Clare Garvie (L’15) of the Center on Privacy & Technology Continues Groundbreaking Work on Police Facial Recognition
May 16, 2019
On April 28, 2017, a suspect was caught on camera reportedly stealing beer from a CVS in New York City. The store surveillance camera that recorded the incident captured the suspect’s face, but it was partially obscured and highly pixelated. When the investigating detectives submitted the photo to the New York Police Department’s (NYPD) facial recognition system, it returned no useful matches.
Rather than concluding that the suspect could not be identified using face recognition, however, the detectives got creative.
One detective from the Facial Identification Section (FIS), responsible for conducting face recognition searches for the NYPD noted that the suspect [coincidentally resembled] the actor Woody Harrelson, known for his performances in Cheers, Natural Born Killers, True Detective, and other television shows and movies. A Google image search for the actor predictably returned high-quality images, which detectives then submitted to the face recognition algorithm in place of the suspect’s photo. In the resulting list of possible candidates, the detectives identified someone they believed was a match — not to Harrelson but to the suspect whose photo had produced no possible hits.
This…“match” was sent back to the investigating officers, and [the suspect] was eventually arrested for petit larceny.
This astonishing story, regarding the use of an innocent celebrity’s image in a police investigation, leads off “Garbage In, Garbage Out: Face Recognition on Flawed Data” — a report released on May 16 by Georgetown Law’s Center on Privacy & Technology and its Senior Associate, Clare Garvie (L’15). A second new report, entitled “America Under Watch: Face Surveillance in the United States,” was authored by Garvie and Professor Laura Moy, the Center’s executive director; it focuses on Detroit, Chicago, and other cities. The reports were mentioned in a New York Times opinion piece on San Francisco’s decision to ban the use of facial recognition technology.
On May 22, Garvie testified on the subject of police facial recognition before the House Oversight Committee.
“I used to think that we could control face recognition through comprehensive legislation,” she says in a news release of the Center on Privacy & Technology. “That may eventually be possible, but thanks to the new information we have learned, I now believe we need to hit the pause button on its further use and advancement. San Francisco’s ban on face recognition shows us that community leaders are waking up to the danger of this technology… I will advocate for a nationwide moratorium on law enforcement use of face recognition until comprehensive rules are put in place.”
As a 3L at Georgetown Law in 2014-2015, Garvie served as a research assistant for Professor Laura Donohue — who recommended that Garvie apply to be the first law fellow for the center, then in its first year. Less than 18 months after her 2015 graduation, Garvie’s name was at the top of “The Perpetual Lineup: Unregulated Police Face regulation in America,” a report that took more than a year’s worth of research.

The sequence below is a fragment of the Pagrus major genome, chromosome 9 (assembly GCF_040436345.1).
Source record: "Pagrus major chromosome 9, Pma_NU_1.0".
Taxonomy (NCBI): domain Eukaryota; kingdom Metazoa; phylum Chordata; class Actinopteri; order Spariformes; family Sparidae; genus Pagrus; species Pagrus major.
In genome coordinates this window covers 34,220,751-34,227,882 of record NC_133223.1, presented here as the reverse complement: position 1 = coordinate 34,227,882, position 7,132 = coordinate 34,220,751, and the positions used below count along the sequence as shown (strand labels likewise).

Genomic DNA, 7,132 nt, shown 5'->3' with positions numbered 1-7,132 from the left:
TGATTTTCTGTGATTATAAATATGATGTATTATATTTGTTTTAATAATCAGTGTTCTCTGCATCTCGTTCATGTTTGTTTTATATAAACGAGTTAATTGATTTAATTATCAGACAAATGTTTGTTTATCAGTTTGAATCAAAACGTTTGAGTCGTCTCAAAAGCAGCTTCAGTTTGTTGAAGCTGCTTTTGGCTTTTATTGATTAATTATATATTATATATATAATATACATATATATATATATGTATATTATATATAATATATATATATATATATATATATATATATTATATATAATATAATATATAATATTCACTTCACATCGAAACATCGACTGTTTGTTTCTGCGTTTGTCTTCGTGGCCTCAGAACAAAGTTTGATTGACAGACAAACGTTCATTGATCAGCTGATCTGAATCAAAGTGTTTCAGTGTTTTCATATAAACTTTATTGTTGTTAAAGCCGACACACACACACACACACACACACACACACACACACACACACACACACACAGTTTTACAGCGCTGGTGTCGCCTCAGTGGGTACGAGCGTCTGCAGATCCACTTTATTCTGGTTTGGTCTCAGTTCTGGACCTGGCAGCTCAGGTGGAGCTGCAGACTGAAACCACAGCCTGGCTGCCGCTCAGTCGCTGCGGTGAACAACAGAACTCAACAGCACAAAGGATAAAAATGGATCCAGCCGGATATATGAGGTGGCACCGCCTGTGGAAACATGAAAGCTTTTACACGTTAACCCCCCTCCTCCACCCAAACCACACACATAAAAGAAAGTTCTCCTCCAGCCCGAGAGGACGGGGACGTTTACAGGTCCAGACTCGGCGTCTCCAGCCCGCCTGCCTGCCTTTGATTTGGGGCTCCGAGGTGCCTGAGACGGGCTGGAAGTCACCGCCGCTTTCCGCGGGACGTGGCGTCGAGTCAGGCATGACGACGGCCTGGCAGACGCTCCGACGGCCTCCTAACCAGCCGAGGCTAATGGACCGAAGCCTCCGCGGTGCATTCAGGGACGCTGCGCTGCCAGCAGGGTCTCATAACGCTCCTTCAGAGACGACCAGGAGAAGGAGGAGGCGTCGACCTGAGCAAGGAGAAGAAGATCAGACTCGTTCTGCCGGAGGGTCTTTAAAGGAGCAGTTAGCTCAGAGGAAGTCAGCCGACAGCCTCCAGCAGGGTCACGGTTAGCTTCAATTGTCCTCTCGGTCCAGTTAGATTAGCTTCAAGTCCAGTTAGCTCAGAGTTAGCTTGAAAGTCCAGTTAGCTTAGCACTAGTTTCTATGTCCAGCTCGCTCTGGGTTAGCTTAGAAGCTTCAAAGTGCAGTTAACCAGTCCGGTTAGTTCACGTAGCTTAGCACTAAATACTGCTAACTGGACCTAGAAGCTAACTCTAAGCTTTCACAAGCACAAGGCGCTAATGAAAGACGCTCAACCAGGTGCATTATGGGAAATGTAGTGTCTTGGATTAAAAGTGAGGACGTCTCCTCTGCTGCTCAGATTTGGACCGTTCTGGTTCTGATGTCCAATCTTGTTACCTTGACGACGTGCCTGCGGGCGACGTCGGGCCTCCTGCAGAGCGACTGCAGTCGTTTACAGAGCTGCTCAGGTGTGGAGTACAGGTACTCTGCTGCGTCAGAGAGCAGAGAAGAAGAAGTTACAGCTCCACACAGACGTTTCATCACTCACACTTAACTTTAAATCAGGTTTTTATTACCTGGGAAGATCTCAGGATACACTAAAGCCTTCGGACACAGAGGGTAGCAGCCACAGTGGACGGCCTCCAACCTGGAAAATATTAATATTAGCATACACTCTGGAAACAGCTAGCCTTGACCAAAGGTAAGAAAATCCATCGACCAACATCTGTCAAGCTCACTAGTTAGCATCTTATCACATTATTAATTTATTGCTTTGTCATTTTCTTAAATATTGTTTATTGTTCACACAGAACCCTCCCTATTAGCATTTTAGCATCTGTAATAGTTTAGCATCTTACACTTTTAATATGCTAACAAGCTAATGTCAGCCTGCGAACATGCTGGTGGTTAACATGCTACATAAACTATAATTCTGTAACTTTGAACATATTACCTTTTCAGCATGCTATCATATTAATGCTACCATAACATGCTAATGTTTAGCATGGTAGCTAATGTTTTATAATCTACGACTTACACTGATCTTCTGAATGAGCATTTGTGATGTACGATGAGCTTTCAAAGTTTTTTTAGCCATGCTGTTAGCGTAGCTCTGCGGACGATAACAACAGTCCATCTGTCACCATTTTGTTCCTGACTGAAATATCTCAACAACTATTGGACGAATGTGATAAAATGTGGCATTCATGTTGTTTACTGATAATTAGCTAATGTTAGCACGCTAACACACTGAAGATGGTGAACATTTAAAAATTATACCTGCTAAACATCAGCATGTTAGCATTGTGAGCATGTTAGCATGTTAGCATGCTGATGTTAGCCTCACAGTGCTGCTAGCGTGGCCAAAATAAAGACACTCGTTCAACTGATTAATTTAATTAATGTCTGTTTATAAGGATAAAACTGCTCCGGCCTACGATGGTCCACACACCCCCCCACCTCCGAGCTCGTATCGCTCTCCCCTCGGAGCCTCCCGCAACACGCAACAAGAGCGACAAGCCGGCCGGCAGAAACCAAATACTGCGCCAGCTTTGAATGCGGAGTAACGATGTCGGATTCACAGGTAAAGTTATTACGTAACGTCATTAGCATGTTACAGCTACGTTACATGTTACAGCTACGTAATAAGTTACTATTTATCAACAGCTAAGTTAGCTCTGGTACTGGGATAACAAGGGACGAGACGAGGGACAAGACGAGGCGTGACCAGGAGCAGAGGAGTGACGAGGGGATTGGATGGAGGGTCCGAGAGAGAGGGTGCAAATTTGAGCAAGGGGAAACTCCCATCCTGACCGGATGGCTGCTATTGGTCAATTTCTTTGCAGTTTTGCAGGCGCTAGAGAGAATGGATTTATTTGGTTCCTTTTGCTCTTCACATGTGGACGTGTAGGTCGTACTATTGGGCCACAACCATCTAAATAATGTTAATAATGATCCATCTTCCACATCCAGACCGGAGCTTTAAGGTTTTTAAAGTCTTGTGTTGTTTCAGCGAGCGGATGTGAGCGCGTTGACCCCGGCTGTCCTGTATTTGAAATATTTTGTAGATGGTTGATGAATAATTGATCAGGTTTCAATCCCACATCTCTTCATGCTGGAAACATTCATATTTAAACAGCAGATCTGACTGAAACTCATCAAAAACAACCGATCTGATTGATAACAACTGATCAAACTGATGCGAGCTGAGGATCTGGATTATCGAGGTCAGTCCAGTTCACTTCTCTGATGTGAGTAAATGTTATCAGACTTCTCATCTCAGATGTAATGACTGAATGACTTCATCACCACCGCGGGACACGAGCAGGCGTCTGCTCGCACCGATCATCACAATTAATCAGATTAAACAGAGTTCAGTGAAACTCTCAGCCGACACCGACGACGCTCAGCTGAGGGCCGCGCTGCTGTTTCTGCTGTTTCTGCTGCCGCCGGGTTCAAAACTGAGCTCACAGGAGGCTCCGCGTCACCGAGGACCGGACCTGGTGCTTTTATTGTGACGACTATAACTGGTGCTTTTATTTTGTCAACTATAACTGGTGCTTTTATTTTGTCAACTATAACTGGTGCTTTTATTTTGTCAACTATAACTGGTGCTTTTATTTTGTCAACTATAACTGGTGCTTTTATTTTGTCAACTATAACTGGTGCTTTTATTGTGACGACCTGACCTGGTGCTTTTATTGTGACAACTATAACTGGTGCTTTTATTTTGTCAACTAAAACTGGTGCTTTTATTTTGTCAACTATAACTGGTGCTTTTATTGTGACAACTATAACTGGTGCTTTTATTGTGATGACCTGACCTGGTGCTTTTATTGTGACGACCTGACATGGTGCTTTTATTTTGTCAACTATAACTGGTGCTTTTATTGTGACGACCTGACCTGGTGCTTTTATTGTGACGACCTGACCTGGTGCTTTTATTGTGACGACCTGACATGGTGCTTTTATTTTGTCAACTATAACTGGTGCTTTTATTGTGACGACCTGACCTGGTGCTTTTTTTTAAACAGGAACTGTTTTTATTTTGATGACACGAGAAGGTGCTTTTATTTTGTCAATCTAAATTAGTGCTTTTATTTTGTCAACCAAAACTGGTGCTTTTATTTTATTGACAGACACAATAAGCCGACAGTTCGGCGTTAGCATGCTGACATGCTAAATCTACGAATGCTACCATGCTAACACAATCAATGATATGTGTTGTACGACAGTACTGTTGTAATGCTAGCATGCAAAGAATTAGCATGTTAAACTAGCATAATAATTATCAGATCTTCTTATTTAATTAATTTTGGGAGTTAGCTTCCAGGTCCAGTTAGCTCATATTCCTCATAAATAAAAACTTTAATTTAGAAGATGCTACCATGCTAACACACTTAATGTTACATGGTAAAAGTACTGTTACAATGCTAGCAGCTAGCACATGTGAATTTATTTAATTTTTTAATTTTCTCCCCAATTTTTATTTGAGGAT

In 2019, Garvie is clearly achieving expertise in the subject with new reports on police facial recognition practices, highlighting areas of concern.
“There are no rules when it comes to what images police can submit to face recognition algorithms to generate investigative leads,” the report “Garbage In, Garbage Out,” states — adding that agencies can and do submit all manner of “probe photos” of unknown and unrelated individuals to get the system to produce a match. “These images may be low-quality surveillance camera stills, social media photos with filters, and scanned photo album pictures. Records from police departments show they may also include computer-generated facial features, or composite or artist sketches.”
The Facial Identification Section (FIS) has also used a photo of a New York Knicks player to search its face recognition database for a man wanted for assault.
The report argues that the stakes are too high in criminal investigations to rely on fundamentally unreliable inputs: “It is one thing for a company to build a face recognition system designed to help individuals find their celebrity doppelgänger or painting lookalike for entertainment purposes. It’s quite another to use these techniques to identify criminal suspects, who may be deprived of their liberty and ultimately prosecuted based on the match. Unfortunately, police departments’ reliance on questionable probe photos appears all too common.”
The New York report makes a number of recommendations — including halting the practice of using celebrities as probe images.
“As the technology behind these face recognition images continues to improve, it is natural to assume that the investigative leads become more accurate,” the report concludes. “Yet without rules governing what can — and cannot — be submitted as a probe photo, this is far from a guarantee. Garbage in will still lead to garbage out.”